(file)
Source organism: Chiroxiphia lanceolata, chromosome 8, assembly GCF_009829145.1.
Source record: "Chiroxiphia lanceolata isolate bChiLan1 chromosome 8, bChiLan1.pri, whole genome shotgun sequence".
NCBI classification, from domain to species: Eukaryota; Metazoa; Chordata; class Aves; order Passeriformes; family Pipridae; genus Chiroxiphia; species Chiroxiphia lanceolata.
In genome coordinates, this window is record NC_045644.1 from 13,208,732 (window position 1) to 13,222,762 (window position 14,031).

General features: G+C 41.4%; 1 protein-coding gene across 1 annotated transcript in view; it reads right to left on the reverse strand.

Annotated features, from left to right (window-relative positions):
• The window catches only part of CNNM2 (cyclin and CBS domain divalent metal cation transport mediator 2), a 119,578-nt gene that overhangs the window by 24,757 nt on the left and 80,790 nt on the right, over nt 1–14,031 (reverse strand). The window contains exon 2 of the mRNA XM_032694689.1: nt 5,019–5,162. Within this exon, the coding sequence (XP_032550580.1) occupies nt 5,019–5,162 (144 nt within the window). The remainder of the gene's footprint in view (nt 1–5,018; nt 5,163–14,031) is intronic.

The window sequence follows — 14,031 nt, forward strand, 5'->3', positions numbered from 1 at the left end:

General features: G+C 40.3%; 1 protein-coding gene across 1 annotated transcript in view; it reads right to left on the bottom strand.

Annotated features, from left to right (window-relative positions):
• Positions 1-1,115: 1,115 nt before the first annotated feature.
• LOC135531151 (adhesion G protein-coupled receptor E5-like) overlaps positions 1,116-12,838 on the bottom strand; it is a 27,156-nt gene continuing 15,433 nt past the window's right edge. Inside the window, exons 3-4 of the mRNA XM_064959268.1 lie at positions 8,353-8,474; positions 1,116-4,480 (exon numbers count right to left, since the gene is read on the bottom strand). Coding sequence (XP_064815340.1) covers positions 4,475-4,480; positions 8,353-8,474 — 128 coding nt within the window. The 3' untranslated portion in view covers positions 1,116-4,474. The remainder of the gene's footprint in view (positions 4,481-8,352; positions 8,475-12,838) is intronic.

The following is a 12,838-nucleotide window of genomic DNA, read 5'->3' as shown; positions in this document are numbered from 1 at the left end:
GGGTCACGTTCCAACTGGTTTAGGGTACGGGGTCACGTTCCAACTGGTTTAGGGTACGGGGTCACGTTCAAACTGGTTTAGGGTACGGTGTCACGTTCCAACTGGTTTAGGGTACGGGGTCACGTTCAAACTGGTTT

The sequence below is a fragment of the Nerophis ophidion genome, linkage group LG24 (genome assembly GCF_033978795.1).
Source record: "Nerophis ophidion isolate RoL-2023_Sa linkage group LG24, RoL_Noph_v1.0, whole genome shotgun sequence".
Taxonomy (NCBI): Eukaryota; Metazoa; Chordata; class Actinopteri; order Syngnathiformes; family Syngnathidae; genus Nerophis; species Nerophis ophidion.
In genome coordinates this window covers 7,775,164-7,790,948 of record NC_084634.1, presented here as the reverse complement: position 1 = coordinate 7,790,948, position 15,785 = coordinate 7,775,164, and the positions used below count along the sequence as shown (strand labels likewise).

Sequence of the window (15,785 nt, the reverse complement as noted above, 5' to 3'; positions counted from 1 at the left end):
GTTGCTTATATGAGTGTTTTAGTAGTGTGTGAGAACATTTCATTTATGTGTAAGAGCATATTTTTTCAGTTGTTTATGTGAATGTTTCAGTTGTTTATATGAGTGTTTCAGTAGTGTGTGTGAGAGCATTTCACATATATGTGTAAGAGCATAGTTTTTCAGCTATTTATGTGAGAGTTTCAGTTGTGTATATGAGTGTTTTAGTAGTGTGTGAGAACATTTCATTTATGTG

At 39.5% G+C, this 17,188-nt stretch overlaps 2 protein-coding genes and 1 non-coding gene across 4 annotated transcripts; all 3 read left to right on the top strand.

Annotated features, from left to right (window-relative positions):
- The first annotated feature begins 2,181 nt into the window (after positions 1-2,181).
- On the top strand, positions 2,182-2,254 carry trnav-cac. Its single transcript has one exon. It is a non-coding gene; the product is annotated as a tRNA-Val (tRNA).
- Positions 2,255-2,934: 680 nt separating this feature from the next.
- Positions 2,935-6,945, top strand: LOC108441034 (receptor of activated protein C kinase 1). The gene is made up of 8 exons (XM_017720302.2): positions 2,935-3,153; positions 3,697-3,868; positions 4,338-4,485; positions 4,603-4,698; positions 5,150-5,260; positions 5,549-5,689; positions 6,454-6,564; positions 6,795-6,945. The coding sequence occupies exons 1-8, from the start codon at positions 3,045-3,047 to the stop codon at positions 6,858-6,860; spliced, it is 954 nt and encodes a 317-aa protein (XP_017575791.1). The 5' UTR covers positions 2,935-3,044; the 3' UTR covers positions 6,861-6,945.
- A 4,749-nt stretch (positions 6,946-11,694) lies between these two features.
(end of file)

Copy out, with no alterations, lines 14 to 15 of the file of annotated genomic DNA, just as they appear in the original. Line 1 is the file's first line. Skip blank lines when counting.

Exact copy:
GGGTCACGTTCCAACTGGTTTAGGGTACGGGGTCACGTTCCAACTGGTTTAGGGTACGGGGTCACGTTCAAACTGGTTTAGGGTACGGTGTCACGTTCCAACTGGTTTAGGGTACGGGGTCACGTTCAAACTGGTTT

The sequence below is a fragment of the Nerophis ophidion genome, linkage group LG24 (genome assembly GCF_033978795.1).